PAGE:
saw the President sitting in the arm chair with his head thrown back. On one side was Mrs. L. and on the other Miss Harris. The former was holding his head and crying bitterly for a surgeon while the others . . . were standing crying for stimulants, water, etc., not one going for anything . . . I sent one for brandy and another for water, then told Mrs. L. that I was a surgeon, when she asked me to do what I could. He was then in a profound coma, pulse could not be felt, eyes closed, torturous breathing.  

On examining Lincoln Leale discovered the bullet hole in his skull, and testified: “I then knew it was fatal and told the bystanders that it was a mortal wound.” Nonetheless at the order of Dr. Robert King Stone, the Lincoln family physician, the dying president was carried across the street to a brick townhouse belonging to William Petersen, where a boarder let them in. Here Stone was able to examine the wound and confirmed Leale’s judgment: “I at once informed those around that the case was a hopeless one; that the President would die; that there was no positive limit to the duration of his life, that his vital tenacity was very strong, and he would resist as long as any man could, but that death certainly would soon close the scene.” 

Given the state of contemporary medicine, there was nothing doctors could do for Lincoln except try to make him comfortable while a succession of family members and cabinet members came to pay their final respects. Gideon Welles, Secretary of the Navy, recalled: 

We entered by ascending a flight of steps above the basement and passing through a long hall to the rear, where the President lay extended on a bed, breathing heavily… The giant sufferer lay extended diagonally across the bed, which was not long enough for him… His slow, full respiration lifted the clothes with each breath that he took. His features were calm and striking… After that his right eye began to swell and that part of his face became discolored… About once an hour Mrs. Lincoln would repair to the bedside of her dying husband and with lamentation and tears remain until overcome by emotion…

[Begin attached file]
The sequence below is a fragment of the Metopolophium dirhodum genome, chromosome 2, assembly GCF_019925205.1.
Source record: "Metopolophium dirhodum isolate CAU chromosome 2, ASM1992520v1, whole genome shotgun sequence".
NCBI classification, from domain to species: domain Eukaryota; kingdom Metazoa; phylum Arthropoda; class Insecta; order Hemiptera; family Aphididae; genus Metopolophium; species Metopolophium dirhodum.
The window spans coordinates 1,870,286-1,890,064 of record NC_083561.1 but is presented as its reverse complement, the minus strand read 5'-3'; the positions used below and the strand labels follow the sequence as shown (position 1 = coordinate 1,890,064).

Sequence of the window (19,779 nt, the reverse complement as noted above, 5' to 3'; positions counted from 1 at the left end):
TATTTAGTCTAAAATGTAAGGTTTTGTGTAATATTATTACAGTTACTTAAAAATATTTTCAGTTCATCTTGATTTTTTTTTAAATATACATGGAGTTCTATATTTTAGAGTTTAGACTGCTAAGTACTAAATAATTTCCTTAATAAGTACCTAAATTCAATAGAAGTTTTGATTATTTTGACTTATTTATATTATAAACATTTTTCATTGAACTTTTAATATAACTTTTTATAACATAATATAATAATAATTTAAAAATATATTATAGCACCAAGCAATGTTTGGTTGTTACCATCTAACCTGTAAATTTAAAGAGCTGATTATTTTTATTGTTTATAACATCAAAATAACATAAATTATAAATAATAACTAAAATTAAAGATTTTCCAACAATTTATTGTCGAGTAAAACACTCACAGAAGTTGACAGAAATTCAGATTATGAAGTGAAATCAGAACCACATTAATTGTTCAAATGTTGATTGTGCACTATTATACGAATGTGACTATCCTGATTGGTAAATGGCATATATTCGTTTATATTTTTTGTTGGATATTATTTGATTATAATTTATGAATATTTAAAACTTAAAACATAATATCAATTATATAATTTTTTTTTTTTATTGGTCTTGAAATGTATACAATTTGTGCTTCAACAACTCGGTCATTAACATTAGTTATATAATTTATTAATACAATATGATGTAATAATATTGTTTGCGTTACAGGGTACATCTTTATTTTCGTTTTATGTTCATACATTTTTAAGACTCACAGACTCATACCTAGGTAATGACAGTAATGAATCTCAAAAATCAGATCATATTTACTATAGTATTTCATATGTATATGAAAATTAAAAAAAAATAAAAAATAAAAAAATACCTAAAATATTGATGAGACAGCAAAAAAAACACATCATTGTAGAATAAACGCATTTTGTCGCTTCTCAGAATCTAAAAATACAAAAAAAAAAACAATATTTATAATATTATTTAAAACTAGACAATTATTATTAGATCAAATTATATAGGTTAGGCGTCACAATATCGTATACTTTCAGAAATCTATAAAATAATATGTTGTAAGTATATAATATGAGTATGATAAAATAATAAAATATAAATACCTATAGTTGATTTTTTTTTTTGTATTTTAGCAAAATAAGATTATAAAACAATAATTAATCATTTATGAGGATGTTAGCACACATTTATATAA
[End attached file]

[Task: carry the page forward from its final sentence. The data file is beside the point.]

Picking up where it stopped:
In the early morning hours of April 15 Welles stepped out to get a breath of fresh air, then returned to the vigil: 

A little before seven I went into the room where the dying President was rapidly drawing near the closing moments. His wife soon after made her last visit to him. The death struggle had begun. Robert, his son, stood with several others at the head of the bed. He bore himself well but on two occasions gave way to overpowering grief and sobbed aloud, turning his head and leaning on the shoulder of Senator Sumner. The respiration of the President became suspended at intervals and at last entirely ceased at twenty-two minutes past seven. 

Fighting back tears, Secretary of War Edwin Stanton said quietly: "Now he belongs to the ages."


On Saturday April 15, as  Stanton mounted a huge national manhunt for Booth and his accomplices (top, a wanted poster) the nation reeled from the news that the Great Emancipator, who had steered the nation through its worst trials, was now dead. As bells tolled across the United States, great and ordinary people alike began the elaborate ritual of Victorian mourning, shaped by Christian theology as well as romantic notions of death. By the following day, Easter Sunday, many houses and public buildings were draped in black, while preachers in their sermons inevitably drew parallels between Lincoln and Jesus Christ, both martyred for their work to redeem humanity.